During the global lockdown, city-dwellers marveled at the cleaner air, brighter stars and walkable streets but even as the world reopens and pollution-spewing industries quickly undo all positive gains, Hayhoe points out that if humanity can repeat the feat with more wisdom and strategy than tragedy and fear, fast action is possible.

“I find this incredibly hopeful because if we made those changes permanent we’d be halfway to the Paris Climate Accords target in just four weeks.”

5. In the age of “threat multipliers,” the health of your body depends on the health of the planet now more than ever

“I often feel as I am putting a Band-Aid on a bullet wound,” Dr. Renee Salas testified before Congress this week as the emergency room physician and fellow at Harvard T.H. Chan School of Public Health described a surge of Covid-19 and heat stroke patients at the same time. “I may be able to improve their symptoms but then I send them back out my doors without having gone upstream to the root of the problem. Climate change is increasingly threatening the tools that I need to do my job as extreme heat and climate-intensified weather threaten our health care infrastructure, power, and supply chains.”

She described an equipment shortage in her Boston hospital triggered by Hurricane Maria, 1,700 miles away in Puerto Rico. “We were forced to ration IV fluids and give the patients who didn’t meet the severity criteria a bottle of Gatorade.”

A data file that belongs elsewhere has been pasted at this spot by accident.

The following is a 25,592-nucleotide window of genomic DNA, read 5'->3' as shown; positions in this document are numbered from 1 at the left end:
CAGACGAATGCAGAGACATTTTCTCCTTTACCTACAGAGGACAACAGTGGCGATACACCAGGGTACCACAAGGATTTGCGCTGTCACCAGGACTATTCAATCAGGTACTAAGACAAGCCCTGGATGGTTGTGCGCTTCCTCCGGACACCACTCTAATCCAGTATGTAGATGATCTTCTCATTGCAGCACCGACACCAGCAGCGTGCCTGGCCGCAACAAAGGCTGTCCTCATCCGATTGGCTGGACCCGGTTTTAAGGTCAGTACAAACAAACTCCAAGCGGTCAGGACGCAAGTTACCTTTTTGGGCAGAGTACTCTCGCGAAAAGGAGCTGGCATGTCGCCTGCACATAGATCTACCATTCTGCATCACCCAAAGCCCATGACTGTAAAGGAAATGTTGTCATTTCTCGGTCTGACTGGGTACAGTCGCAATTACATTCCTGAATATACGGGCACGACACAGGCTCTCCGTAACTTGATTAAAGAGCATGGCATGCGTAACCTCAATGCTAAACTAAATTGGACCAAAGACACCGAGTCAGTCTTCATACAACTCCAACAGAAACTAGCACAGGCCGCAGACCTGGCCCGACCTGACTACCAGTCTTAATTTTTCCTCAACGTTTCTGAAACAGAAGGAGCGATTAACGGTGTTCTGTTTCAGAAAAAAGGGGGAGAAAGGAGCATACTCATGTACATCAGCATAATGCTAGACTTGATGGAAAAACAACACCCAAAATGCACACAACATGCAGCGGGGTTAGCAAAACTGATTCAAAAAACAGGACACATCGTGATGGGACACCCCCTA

Hot weather, like here in Coney Island, New York, last month, impacts health.

While a new study links an explosion of novel disease with an increase in deforestation, Jonathan Foley hopes the pandemic helps people draw a direct line between forests and hospitals. “That’s happening because we’re breaking down natural ecosystems,” the climate scientist and director of Project Drawdown said. “Otherwise we keep viruses in check and in the wild. But when we go in and tear down rainforest, we’re mixing viruses and people for the first time in history and look what happens. I hope what we learned is that these ‘one-off events’ aren’t one-off at all. They’re part of a larger pattern.”